THAAD: A Band-Aid for Potential Bullet Wounds

A THAAD interceptor missile is launched as part of the July 30th test of the system. Photo: Missile Defense Agency

On July 30, 2017, the Missile Defense Agency (MDA) announced it conducted a successful test of the Terminal High Altitude Area Defense (THAAD) system. The test came in the wake of another successful test of THAAD held just weeks before, and after reports that the South Korean government will proceed with further deployment of the system in the South. All of this positive news must be tempered with a realistic assessment of THAAD’s capabilities.

THAAD is designed to defend against short, medium, and intermediate-range missiles by intercepting them as they fall towards their targets. A radar system tracks incoming missiles and a control unit coordinates the launch of interceptor missiles from truck-based launchers. The interceptor missiles then slam into incoming missiles, destroying them without explosives in what is called a hit-to-kill intercept. According to a Department of Defense release, THAAD is being deployed on the Korean Peninsula, “to ensure the security of South Korea and protect alliance forces from North Korea’s weapons of mass destruction and ballistic missile threats.”

The MDA claims THAAD has performed successfully in all of its last 15 tests. In its most recent test, the system tracked and intercepted a medium-range ballistic missile over Alaska. However, as the Center’s Senior Science Fellow Philip Coyle noted, the system has never been independently tested against more than two incoming missiles, putting in doubt the ability of the system to perform against a barrage of incoming missiles.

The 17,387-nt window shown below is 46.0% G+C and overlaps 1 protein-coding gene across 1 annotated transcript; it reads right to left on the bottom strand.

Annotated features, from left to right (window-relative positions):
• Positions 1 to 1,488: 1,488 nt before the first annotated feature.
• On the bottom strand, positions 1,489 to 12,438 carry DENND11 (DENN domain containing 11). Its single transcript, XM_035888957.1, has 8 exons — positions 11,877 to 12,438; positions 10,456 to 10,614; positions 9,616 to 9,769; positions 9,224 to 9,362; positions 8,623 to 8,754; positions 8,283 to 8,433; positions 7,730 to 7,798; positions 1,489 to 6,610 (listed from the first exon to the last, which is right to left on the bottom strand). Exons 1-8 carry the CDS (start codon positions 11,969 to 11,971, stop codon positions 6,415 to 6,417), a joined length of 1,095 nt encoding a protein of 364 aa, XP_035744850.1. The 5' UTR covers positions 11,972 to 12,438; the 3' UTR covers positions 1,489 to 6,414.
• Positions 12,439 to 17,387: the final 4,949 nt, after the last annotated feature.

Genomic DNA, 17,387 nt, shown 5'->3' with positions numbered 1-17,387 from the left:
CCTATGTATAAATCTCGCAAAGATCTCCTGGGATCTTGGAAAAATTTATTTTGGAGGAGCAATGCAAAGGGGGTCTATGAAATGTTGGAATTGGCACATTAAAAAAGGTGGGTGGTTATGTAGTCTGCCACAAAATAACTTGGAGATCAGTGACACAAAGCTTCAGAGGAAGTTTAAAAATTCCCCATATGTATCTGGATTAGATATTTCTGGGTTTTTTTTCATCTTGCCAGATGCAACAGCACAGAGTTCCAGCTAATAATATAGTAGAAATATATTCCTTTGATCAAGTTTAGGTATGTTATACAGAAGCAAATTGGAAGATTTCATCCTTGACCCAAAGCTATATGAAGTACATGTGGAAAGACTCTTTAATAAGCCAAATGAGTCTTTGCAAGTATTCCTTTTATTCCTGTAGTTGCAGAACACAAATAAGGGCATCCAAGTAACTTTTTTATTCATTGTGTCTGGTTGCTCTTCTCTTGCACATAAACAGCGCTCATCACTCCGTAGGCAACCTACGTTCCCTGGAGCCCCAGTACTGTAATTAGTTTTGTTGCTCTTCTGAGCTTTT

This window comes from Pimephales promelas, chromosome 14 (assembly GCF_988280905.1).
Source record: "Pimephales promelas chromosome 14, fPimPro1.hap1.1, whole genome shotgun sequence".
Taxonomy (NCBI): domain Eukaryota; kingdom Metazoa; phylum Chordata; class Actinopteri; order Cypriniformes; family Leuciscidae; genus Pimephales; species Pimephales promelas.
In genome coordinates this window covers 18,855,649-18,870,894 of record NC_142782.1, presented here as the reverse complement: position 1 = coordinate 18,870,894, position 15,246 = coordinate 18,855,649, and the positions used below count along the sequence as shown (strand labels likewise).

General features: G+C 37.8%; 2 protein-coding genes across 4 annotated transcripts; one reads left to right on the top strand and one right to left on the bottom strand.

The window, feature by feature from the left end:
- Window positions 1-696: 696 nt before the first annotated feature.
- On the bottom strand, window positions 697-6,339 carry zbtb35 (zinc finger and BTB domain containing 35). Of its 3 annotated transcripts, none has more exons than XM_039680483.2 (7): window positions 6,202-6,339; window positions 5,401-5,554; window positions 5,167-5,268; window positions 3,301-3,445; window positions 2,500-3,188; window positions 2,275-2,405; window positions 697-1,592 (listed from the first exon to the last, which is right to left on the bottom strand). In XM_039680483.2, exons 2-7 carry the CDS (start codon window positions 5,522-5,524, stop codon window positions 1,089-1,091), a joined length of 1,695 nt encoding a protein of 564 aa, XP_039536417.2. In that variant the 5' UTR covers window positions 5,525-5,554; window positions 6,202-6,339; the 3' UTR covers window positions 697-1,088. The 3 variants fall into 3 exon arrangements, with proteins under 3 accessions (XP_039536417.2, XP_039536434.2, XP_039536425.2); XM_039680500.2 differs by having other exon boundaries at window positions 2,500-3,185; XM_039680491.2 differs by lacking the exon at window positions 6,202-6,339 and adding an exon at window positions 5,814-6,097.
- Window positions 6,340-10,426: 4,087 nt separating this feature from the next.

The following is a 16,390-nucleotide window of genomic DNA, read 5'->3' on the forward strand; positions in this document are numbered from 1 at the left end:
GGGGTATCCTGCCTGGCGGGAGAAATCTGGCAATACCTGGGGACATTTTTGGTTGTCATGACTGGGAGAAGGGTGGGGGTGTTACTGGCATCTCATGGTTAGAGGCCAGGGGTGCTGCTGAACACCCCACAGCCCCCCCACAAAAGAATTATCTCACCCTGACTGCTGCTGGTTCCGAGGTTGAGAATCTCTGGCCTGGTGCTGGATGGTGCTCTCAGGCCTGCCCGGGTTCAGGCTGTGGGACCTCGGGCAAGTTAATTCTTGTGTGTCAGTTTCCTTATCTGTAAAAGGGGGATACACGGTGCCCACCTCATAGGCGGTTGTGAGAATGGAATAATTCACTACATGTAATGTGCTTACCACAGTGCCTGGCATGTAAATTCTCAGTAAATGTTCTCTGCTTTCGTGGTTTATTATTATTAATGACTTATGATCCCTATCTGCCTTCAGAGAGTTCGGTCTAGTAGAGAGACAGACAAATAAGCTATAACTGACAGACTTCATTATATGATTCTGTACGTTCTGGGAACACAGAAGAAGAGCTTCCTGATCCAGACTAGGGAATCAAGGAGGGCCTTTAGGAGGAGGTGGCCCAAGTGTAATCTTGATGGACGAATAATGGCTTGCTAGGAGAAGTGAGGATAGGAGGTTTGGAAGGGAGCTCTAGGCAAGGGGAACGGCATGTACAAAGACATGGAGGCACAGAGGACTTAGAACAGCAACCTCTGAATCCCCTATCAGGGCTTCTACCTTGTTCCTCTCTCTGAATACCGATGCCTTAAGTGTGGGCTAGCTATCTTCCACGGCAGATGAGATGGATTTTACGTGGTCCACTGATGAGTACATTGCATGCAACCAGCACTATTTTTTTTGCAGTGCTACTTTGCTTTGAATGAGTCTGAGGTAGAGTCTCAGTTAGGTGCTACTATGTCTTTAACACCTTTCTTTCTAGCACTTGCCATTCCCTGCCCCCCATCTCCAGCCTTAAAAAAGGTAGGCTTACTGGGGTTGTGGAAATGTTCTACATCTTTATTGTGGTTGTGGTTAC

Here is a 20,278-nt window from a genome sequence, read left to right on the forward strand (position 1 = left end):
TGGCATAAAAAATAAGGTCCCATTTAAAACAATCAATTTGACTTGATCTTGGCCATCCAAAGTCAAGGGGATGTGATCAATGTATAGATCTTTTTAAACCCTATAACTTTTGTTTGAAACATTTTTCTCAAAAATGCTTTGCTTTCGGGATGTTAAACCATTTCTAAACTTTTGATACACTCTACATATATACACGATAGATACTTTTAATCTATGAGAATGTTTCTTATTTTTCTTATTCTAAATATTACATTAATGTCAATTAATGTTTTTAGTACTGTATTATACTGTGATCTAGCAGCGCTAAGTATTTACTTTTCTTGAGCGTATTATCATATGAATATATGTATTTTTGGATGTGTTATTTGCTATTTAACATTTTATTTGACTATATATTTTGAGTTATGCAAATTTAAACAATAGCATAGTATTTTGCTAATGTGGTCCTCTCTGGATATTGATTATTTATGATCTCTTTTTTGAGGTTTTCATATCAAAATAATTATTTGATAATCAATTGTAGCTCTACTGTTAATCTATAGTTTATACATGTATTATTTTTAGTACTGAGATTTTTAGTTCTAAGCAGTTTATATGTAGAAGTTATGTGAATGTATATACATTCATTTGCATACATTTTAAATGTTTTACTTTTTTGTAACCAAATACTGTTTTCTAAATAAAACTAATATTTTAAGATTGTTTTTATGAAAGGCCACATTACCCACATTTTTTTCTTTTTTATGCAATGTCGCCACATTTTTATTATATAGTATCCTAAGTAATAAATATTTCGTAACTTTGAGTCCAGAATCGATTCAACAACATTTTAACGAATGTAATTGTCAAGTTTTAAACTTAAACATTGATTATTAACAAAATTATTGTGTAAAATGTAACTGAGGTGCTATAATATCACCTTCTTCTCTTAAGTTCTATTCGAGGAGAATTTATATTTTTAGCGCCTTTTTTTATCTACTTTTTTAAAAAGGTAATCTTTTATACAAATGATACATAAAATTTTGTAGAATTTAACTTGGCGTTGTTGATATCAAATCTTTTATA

That isn’t the only flaw in the system. THAAD’s radar has a 120-degree field of view. That’s enough to cover South Korea, but the system would be blind to a missile launched from a submarine outside of THAAD’s view; a capability North Korea is reportedly developing. The radar is also limited in the amount of objects it can continuously track. Analysis by Michael Elleman and Michael J. Zagurek concluded that a limited barrage of 20 ballistic missiles could be enough to saturate THAAD’s radar. Missiles fired at highly lofted trajectories, which would reenter the atmosphere at higher velocities and steeper angles, could also pose major problems for the system.

Currently, only one THAAD battery, composed of six launchers carrying eight interceptor missiles each, is approved for deployment in South Korea. North Korea is estimated to possess 1,000 ballistic missiles. THAAD would only be a viable defense in the case of a limited attack by North Korea with missiles that fall within THAAD’s range.

While successful tests are further demonstrations of THAAD’s capability against limited short and medium-range ballistic missile attacks, there are clear reasons to doubt the system’s capability to defend against realistic attacks. Further, THAAD should not be oversold as a solution to potential long-range missile threats from North Korea, as the system lacks any proven capability to defend against intercontinental ballistic missiles.  THAAD treats the symptom of a problem, not the cause. To lower tensions on the Korean Peninsula, the United States must engage diplomatically with North Korea.  

~ Kevin Kramer, Center for Arms Control and Non-Proliferation Intern